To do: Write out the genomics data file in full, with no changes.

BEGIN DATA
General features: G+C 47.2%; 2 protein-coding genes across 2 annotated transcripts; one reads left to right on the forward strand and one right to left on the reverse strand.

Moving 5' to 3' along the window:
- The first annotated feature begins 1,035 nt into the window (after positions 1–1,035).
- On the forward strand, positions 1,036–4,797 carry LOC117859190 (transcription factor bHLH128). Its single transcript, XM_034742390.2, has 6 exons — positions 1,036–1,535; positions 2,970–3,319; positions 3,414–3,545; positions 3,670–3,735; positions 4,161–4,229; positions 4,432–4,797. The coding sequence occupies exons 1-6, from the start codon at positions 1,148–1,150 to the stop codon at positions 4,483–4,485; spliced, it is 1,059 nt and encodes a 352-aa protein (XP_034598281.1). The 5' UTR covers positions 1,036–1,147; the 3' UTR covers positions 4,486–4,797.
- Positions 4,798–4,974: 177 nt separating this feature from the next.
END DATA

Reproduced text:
General features: G+C 47.2%; 2 protein-coding genes across 2 annotated transcripts; one reads left to right on the forward strand and one right to left on the reverse strand.

Moving 5' to 3' along the window:
- The first annotated feature begins 1,035 nt into the window (after positions 1–1,035).
- On the forward strand, positions 1,036–4,797 carry LOC117859190 (transcription factor bHLH128). Its single transcript, XM_034742390.2, has 6 exons — positions 1,036–1,535; positions 2,970–3,319; positions 3,414–3,545; positions 3,670–3,735; positions 4,161–4,229; positions 4,432–4,797. The coding sequence occupies exons 1-6, from the start codon at positions 1,148–1,150 to the stop codon at positions 4,483–4,485; spliced, it is 1,059 nt and encodes a 352-aa protein (XP_034598281.1). The 5' UTR covers positions 1,036–1,147; the 3' UTR covers positions 4,486–4,797.
- Positions 4,798–4,974: 177 nt separating this feature from the next.